Today, I have a blog published on Black Dog Tribe under the name Wendy. For those of you who are wondering who Wendy is then she is me – my name is Wayne Banks and generally I don’t like labels but understand that sometimes labels can help other people to empathise and feel that they are not alone.

I was surprised at the negative press and general online comments that Jodie Foster received after her ‘I’m single’ speech at the Golden Globe this week. Do people no longer have the right to privacy when discussing their sexuality? Is this especially true for celebrities?

This was a speech by a 50 year old women with a tonge-in-cheek reference to rumours surrounding her sexuality but more importantly it was about privacy. She referred to the children she has with her ex-partner Cydney Bernard and spoke with genuine love for her.

“… my heroic co-parent, my ex-partner in love…. – I am so proud of our modern family”

She also spoke about having come out to family and friends a thousand years ago and that she is a private – and boring – person.

She didn’t mention the words gay, lesbian, bisexual, or any other label that people may choose to place upon her, and she didn’t make a speech supporting the great work of the charity Stonewall. But neither did she speak about supporting the great work of the charities dedicated to mental health and dementia, which her mother suffers.

“Mom, I know you are inside those blue eyes somewhere”

What she did was to speak openly and honestly about parts of her private life to the world but mostly to direct all of the sentiment to the people she loves – and I found that inspirational.

So back to my question…. Does coming out need to be a fan fair?

I watch a video yesterday by a young teenage boy called Harry Hitchens, who appeared on The Young Apprentice, called ‘I’m Gay’. This was a coming out to the world video and was performed in a very positive and informative way, and I won’t take anything away from this brave young role model. Harry is trying to question public attitudes, and in his latest video questions assumptions about where people live. He also lost 108 Twitter followers as a result of coming out, so please add your support by following him on Twitter and sharing his video.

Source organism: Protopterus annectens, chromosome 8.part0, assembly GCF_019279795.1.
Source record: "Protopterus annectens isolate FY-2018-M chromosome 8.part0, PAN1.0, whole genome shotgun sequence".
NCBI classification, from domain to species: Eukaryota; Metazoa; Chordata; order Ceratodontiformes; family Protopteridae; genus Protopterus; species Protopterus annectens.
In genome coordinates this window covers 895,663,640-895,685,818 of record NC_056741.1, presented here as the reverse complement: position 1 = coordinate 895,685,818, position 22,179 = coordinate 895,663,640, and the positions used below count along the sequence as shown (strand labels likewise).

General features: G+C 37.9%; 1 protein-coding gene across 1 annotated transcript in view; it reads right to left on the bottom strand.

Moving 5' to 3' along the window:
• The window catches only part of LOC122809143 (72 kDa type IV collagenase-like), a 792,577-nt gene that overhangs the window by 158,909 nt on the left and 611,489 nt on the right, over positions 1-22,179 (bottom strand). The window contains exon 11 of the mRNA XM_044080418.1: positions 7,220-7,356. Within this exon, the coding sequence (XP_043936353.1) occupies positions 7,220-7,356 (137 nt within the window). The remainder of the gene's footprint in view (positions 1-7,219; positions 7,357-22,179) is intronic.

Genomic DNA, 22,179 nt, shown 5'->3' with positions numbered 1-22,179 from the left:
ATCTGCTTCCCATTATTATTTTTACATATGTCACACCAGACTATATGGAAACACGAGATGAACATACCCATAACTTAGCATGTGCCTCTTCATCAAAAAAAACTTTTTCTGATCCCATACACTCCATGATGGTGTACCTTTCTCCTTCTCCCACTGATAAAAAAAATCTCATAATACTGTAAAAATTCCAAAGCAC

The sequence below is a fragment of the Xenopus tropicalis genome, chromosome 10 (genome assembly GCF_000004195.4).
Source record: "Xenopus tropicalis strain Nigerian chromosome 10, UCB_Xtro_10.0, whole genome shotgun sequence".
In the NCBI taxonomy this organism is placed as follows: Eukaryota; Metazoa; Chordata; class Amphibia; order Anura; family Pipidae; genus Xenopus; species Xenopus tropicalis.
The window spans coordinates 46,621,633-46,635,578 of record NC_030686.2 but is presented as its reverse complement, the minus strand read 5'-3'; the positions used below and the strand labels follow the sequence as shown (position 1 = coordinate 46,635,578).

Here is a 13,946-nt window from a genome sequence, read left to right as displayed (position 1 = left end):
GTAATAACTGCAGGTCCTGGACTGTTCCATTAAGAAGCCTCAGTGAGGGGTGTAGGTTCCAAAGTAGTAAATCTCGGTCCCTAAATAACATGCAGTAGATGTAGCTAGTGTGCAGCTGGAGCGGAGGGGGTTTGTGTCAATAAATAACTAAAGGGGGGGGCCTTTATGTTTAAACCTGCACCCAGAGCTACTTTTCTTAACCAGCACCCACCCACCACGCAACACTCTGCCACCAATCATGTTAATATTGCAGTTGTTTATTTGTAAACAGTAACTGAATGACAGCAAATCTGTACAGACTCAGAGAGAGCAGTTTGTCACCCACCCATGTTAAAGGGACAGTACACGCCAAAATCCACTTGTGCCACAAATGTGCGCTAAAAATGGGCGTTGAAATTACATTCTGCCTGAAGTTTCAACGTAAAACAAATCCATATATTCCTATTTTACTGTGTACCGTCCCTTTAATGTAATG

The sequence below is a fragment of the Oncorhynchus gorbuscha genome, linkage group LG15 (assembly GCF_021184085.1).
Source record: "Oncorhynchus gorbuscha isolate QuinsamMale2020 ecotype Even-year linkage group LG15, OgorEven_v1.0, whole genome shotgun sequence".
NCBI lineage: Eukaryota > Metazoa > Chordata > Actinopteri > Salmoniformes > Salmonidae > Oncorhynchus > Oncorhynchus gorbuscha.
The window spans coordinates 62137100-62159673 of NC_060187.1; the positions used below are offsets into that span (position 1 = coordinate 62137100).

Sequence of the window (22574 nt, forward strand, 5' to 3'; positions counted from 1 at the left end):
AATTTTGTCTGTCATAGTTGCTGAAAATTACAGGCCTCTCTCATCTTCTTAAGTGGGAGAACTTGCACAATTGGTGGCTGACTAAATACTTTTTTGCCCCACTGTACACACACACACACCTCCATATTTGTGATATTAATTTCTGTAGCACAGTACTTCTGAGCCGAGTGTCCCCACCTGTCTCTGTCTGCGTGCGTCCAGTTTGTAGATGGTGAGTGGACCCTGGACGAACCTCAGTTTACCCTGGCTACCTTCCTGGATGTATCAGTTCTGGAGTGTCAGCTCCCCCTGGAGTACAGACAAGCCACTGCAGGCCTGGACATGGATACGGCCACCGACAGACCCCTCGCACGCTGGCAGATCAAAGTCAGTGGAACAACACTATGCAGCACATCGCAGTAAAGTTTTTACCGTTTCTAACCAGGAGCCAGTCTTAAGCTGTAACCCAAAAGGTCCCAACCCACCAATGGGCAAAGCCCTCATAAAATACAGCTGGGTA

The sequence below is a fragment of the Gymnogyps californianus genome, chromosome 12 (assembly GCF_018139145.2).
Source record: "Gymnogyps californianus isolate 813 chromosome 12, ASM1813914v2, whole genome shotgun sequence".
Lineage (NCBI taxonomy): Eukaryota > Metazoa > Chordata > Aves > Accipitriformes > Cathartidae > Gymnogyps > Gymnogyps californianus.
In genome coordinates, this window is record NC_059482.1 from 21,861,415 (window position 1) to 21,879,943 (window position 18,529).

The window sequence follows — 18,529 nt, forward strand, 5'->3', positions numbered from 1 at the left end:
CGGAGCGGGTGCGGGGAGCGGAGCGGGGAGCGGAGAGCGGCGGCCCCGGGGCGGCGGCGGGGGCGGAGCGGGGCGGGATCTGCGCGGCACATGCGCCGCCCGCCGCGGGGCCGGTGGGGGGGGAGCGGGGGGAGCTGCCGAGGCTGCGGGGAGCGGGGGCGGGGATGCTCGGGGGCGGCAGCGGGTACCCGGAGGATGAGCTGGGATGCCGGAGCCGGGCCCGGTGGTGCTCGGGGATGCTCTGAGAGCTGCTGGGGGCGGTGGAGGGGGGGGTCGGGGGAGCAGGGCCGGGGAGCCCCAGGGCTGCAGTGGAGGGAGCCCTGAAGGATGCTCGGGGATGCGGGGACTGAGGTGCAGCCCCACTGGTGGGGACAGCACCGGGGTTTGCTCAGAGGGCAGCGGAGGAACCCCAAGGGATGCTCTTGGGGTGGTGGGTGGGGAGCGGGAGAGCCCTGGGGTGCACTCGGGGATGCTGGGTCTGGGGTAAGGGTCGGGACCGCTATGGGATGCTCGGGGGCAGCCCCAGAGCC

George Clooney is a vocal support of equality, yet has chosen to stay quiet about his sexuality, stating that he doesn’t give a shit if people think he is gay or straight, and I think that Jodie Foster was in some way saying the same thing. Yet I seem to be in a minority as this article in New Statesmen summarises.

My point is that sometimes changing attitudes doesn’t have to involve in your face actions, demands, and unwavered support for the cause, but can sometimes start with changing the attitudes of the people closest to you and then the rest of the world, one person at a time.

The first openly gay American politician Harvey Milk said….

“Every gay person must come out. As difficult as it is, you must tell your immediate family. You must tell your relatives. You must tell your friends if indeed they are your friends. You must tell the people you work with. You must tell the people in the stores you shop in. Once they realize that we are indeed their children, that we are indeed everywhere, every myth, every lie, every innuendo will be destroyed once and all. And once you do, you will feel so much better”

…. but he didn’t say how to do it.

Skivers v strivers: the argument that pollutes people’s minds

“The question has often been asked; Is Buddhism a religion or a philosophy? It does not matter what you call it. Buddhism remains what it is whatever label you may put on it. The label is immaterial. Even the label ‘Buddhism’ which we give to the teachings of the Buddha is of little importance. The name one gives is inessential…. In the same way Truth needs no label: it is neither Buddhist, Christian, Hindu nor Moslem. It is not the monopoly of anybody. Sectarian labels are a hindrance to the independent understanding of Truth, and they produce harmful prejudices in men’s minds.”

Walpola Rahula, What the Buddha Taught with Texts